The RAMHP program was coordinated across nine local health districts in Regional NSW. The health districts cover a large scope of regional NSW. RAMHP Coordinators were based in Lismore, Grafton, Moree, Armidale, Tamworth, Port Macquarie, Forster, Tamworth, Maitland, Dubbo, Mudgee, Orange, Lithgow, Canowindra, Cootamundra, Nowra, Yass, Wagga Wagga, Ivanhoe and Broken Hill. (Maddox, 2021)

Research outputs associated with the impact

The Centre produced a number of research outputs, notably three publications between 2019 and 2021 which had a particular focus on developing an evidence base to inform rural mental health programs.
These papers describe the in-depth development, implementation and results of the RAMHP program for 2016-2020, and its evaluation model. The complete outcomes evaluation was completed in 2021 (Maddox, 2021).

The program also developed outputs for the community including The Glove Box Guide to Mental Health (TheMHS award 2018), an online magazine titled Take Time, the 'Let's Talk' podcast series (TheMHS award 2019), the 'Let's Talk' resources to support mental health literacy and service access, and a website focused on helping rural men - You Got This Mate.

Researcher involvement

From 2016-2022, I was the Research Leader at the Centre for Rural and Remote Mental Health (CRRMH), University of Newcastle in Orange NSW. I led the research team and facilitated their research support of the Rural Adversity Mental Health Program. This included the published research listed here, but also the active provision of evidence and participation in the generation of resources to support RAMHP activities.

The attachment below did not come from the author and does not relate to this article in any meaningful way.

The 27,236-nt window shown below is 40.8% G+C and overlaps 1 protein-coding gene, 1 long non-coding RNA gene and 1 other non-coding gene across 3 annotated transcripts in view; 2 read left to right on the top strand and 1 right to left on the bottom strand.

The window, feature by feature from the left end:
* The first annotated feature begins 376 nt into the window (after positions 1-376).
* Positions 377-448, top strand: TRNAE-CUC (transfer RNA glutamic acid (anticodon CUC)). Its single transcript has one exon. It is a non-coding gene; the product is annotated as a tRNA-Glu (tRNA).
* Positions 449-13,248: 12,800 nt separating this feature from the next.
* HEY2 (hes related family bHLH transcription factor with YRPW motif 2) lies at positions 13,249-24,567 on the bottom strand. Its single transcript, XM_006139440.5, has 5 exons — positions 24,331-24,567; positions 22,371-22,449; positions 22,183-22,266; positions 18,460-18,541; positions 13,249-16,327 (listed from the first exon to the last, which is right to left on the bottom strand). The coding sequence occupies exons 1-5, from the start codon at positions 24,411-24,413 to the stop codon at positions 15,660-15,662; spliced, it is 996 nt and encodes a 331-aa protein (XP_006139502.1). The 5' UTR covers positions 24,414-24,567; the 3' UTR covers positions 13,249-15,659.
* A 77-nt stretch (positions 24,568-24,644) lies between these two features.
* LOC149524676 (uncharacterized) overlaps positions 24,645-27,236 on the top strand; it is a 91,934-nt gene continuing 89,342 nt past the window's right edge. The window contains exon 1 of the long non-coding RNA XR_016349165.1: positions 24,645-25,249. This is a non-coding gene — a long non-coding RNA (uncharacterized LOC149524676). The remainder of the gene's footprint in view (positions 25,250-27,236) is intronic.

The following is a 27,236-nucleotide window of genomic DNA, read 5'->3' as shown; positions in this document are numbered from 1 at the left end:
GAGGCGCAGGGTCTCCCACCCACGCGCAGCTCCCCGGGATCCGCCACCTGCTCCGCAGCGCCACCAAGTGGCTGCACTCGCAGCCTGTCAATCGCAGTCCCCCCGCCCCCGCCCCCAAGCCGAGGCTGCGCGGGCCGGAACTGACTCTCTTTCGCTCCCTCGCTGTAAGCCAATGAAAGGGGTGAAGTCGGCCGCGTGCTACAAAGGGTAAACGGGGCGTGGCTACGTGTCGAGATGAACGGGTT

Outcomes of research leading to impact

In 2015, the CRRMH was awarded a five-year contract from NSW Health Mental Health Branch, to continue the delivery of the RAMHP program (then running for 8 years on short term contracts). This enabled us to employ a dedicated RAMHP Evaluation Manager (Ms Sarah Maddox), reconceive the program logic and devise an evaluation framework and data collection system (app-based tool) to capture the work done by RAMHP Coordinators in the field, without compromising their ability to act flexibly in their rural community contexts.
The evaluation captured the breadth of the work conducted by the RAMHP program whilst it was managed within a translational research approach by the Centre for Rural and Remote Mental Health. It promoted mental health literacy, links rural people to services and responds to drought, fire and floods.

Beneficiaries of the impact

In the five years (2016-2020), RAMHP linked 11,499 NSW people to mental health support and services, trained 41,991 participants through 1,967 courses and taken part in 2,200 community events attended by over 33,000 people. (Maddox, 2021)

Details of the impact achieved

The five-year outcome evaluation contributed to converting a contracted program to a contract-managed but ongoing program of NSW Health. Thus, capacity has increased to support the mental health of rural and remote residents in NSW. There are now 20 coordinators in ongoing NSW Health positions across rural and remote NSW who deliver mental health promotion, health literacy training, community engagement activities and linking people to the help they need.

Program management was awarded to Grand Pacific Health in late 2021 as such, RAMHP continues to deliver its valuable services and support (
Impact date20162020
Category of impactQuality of life Impact
Impact levelState

Countries where impact occurred

  • Australia

Sustainable Development Goals

  • SDG 3: Good Health and Well-Being